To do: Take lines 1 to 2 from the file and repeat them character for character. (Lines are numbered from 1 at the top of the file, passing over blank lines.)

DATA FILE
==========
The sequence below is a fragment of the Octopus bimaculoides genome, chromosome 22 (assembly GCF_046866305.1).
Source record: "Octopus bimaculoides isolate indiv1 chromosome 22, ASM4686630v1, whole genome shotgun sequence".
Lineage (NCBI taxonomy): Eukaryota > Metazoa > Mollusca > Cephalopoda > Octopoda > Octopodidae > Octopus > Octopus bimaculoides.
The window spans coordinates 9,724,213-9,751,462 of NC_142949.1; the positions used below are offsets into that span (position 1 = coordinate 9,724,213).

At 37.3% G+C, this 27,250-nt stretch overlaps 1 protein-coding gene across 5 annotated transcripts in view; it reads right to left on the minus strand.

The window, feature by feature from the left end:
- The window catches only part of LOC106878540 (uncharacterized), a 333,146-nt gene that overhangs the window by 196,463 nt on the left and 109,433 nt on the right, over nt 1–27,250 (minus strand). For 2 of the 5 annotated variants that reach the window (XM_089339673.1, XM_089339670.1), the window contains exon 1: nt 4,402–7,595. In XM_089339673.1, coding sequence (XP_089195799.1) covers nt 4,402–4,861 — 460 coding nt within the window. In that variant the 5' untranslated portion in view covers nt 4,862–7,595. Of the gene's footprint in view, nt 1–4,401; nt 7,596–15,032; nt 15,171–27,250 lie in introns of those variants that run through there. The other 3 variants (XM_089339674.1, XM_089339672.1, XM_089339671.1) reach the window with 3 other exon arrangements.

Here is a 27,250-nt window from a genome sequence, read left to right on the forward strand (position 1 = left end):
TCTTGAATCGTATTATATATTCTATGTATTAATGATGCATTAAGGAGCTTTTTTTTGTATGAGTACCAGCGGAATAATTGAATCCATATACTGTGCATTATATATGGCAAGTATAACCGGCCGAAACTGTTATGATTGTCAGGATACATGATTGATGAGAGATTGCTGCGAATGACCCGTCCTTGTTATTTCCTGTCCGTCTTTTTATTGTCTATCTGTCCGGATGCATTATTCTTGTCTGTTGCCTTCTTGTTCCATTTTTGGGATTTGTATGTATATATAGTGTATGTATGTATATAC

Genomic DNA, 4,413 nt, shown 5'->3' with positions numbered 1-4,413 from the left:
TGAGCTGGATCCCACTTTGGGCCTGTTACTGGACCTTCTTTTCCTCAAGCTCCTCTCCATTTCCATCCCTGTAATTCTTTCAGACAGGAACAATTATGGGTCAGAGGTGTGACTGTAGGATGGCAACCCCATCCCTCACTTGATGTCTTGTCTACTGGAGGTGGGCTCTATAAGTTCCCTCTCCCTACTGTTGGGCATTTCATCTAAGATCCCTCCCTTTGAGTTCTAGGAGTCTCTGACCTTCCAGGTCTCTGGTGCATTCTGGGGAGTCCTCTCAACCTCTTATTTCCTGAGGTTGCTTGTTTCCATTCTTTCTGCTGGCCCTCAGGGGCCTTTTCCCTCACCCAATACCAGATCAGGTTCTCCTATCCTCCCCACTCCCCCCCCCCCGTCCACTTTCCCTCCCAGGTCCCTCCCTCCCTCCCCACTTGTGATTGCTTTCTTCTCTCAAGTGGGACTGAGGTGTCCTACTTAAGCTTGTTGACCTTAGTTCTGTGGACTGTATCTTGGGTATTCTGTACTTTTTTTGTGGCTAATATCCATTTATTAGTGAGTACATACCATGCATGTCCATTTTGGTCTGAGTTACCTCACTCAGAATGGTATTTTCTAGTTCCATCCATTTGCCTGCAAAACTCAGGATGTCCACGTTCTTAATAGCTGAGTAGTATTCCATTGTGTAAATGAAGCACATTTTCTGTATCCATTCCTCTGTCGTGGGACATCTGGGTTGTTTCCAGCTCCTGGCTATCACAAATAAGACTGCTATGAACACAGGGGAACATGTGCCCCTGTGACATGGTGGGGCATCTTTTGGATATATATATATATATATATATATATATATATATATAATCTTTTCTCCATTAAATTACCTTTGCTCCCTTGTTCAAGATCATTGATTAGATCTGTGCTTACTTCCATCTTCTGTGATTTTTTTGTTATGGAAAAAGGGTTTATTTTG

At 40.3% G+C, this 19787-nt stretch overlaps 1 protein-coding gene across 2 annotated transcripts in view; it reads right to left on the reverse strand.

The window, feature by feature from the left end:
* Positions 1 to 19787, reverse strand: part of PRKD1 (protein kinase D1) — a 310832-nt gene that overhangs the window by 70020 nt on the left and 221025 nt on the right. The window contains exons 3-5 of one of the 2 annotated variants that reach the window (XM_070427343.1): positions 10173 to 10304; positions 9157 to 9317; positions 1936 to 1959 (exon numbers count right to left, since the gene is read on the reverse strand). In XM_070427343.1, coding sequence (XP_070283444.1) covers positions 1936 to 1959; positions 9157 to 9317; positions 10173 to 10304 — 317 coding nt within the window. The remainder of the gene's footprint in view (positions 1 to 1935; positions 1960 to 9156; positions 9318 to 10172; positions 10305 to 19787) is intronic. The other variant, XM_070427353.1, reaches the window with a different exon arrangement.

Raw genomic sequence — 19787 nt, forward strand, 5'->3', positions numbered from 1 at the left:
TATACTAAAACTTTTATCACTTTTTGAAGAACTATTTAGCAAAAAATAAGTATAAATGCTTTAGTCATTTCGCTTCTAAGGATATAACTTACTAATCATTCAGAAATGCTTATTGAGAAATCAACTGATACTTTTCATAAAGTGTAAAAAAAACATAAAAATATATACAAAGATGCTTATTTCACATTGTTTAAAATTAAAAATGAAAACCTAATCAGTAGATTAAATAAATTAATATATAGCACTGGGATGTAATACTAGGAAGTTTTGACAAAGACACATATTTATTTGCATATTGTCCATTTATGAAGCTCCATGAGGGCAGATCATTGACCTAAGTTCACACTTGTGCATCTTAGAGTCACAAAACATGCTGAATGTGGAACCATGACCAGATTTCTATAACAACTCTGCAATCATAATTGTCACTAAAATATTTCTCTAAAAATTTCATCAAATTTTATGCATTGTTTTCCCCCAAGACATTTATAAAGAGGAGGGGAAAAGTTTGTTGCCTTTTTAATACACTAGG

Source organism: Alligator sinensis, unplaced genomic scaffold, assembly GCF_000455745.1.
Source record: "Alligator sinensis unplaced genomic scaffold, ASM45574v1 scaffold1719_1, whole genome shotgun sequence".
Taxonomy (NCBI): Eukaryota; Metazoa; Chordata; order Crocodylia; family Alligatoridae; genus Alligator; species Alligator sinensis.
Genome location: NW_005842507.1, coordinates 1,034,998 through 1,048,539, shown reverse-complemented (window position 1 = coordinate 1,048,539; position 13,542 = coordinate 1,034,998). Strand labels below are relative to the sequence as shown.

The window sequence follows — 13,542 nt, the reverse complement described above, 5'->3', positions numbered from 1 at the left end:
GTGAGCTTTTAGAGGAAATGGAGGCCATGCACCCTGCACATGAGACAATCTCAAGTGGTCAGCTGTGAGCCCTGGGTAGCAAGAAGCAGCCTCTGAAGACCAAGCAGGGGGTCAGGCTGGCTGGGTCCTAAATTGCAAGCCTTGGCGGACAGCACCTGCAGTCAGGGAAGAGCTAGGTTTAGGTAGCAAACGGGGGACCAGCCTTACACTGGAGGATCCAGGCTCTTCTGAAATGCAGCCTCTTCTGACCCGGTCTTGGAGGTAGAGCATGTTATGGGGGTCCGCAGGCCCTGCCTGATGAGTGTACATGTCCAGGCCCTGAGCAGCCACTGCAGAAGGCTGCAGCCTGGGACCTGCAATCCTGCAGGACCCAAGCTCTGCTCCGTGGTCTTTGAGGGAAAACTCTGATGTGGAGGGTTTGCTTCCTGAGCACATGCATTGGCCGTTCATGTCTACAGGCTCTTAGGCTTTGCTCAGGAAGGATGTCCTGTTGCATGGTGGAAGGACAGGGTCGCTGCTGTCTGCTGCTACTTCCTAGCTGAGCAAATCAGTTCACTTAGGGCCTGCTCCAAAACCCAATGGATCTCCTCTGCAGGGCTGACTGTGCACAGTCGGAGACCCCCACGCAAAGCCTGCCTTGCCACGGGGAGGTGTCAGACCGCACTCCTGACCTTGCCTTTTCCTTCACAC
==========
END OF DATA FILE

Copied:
The sequence below is a fragment of the Octopus bimaculoides genome, chromosome 22 (assembly GCF_046866305.1).
Source record: "Octopus bimaculoides isolate indiv1 chromosome 22, ASM4686630v1, whole genome shotgun sequence".